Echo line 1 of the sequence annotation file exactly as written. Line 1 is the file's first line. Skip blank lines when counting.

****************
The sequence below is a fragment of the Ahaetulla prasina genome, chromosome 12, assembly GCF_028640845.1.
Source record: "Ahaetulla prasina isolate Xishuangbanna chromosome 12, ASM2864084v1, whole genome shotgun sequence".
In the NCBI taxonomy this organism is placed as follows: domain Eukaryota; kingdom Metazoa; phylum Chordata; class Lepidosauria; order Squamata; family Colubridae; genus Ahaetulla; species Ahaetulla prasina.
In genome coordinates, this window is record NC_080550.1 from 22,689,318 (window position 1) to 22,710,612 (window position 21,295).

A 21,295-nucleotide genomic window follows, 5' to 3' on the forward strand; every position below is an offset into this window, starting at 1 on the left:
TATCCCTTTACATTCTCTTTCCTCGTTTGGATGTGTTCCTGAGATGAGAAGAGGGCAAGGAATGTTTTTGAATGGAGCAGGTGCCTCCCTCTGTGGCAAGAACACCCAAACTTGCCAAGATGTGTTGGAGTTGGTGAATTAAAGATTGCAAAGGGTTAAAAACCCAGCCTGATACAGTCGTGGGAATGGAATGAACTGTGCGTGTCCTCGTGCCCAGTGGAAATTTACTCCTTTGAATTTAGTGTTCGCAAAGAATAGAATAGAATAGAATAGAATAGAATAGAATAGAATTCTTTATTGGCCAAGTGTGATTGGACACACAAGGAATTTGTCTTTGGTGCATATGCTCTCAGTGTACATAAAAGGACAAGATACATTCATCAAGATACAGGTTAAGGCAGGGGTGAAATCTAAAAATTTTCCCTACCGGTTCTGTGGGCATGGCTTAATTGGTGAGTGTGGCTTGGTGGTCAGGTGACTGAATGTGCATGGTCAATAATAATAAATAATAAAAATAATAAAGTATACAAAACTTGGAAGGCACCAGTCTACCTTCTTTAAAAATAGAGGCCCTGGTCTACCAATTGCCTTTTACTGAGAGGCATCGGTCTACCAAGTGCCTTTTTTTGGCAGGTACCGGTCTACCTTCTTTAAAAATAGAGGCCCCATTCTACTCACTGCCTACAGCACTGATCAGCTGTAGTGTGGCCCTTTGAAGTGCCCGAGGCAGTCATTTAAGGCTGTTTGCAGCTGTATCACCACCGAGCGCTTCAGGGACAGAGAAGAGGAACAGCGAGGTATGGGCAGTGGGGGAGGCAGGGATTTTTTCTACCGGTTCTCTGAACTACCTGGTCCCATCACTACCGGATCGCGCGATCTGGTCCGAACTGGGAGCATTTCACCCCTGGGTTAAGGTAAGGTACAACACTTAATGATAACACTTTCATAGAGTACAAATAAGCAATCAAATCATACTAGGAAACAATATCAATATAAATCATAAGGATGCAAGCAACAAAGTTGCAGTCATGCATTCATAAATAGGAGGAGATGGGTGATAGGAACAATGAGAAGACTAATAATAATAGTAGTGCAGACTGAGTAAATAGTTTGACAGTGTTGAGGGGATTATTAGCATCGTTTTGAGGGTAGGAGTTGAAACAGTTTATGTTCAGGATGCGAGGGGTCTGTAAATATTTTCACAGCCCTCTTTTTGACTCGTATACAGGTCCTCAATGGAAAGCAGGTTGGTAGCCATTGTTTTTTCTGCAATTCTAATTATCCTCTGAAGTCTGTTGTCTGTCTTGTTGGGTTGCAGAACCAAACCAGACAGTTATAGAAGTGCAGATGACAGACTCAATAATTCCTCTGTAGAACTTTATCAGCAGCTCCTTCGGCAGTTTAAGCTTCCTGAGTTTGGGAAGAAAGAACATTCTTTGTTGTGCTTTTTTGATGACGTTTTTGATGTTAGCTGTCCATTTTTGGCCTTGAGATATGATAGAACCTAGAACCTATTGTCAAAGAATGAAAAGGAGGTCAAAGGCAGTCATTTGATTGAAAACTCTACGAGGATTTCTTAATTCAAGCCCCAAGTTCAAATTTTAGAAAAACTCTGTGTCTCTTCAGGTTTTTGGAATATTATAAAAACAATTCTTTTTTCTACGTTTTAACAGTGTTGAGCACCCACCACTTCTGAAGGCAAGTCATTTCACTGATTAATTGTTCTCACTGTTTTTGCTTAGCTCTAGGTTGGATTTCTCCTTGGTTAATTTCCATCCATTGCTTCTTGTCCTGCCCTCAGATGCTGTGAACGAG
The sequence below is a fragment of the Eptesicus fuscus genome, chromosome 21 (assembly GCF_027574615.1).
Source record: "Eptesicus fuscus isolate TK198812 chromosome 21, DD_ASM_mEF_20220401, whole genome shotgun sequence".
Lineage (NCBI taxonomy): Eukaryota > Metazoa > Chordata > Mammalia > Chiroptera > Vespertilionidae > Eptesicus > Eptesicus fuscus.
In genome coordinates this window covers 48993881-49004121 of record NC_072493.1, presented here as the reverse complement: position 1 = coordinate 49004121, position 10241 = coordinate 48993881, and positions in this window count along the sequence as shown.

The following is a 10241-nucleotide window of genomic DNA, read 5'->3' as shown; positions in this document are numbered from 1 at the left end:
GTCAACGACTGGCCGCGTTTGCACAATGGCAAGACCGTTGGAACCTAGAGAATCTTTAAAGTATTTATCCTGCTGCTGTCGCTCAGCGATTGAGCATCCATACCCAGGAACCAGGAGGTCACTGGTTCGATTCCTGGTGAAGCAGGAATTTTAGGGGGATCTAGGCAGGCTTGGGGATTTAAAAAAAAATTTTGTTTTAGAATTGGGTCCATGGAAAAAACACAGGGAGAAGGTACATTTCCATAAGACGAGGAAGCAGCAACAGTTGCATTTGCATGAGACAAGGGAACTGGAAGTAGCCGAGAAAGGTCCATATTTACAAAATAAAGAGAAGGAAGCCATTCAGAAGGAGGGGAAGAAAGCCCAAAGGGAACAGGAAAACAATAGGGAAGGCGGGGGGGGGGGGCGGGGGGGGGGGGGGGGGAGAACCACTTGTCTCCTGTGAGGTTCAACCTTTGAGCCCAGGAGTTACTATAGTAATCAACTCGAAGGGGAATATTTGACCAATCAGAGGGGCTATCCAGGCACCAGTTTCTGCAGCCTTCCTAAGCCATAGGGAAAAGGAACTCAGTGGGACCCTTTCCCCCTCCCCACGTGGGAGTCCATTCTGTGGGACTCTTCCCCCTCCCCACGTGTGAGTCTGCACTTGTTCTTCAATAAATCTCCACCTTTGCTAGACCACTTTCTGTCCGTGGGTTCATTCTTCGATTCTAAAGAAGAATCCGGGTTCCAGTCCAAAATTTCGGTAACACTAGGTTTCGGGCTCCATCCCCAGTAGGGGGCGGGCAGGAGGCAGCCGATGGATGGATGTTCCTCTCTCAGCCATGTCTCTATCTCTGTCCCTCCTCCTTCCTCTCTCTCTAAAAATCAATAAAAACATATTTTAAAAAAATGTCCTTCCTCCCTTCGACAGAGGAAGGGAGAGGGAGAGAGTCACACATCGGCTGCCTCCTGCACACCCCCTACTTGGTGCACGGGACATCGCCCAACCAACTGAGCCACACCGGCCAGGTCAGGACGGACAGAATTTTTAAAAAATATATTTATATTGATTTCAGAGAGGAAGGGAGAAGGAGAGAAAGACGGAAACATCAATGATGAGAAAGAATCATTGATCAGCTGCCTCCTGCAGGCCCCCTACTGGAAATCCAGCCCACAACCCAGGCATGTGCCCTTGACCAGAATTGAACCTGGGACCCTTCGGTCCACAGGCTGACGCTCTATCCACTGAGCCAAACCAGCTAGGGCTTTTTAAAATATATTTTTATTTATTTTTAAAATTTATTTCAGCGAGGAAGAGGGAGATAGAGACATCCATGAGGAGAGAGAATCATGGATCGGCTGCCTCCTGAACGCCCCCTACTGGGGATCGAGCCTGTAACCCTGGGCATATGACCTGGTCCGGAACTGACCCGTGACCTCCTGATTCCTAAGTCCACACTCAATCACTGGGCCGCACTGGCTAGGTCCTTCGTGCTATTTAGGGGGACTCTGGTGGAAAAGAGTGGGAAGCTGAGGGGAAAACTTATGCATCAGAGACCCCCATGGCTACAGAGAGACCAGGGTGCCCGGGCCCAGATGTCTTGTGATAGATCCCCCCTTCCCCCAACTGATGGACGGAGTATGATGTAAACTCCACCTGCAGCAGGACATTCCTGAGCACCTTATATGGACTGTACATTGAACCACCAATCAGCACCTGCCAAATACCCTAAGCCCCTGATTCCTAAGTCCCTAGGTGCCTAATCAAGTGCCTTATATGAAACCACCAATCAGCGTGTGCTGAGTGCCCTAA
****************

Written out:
The sequence below is a fragment of the Ahaetulla prasina genome, chromosome 12, assembly GCF_028640845.1.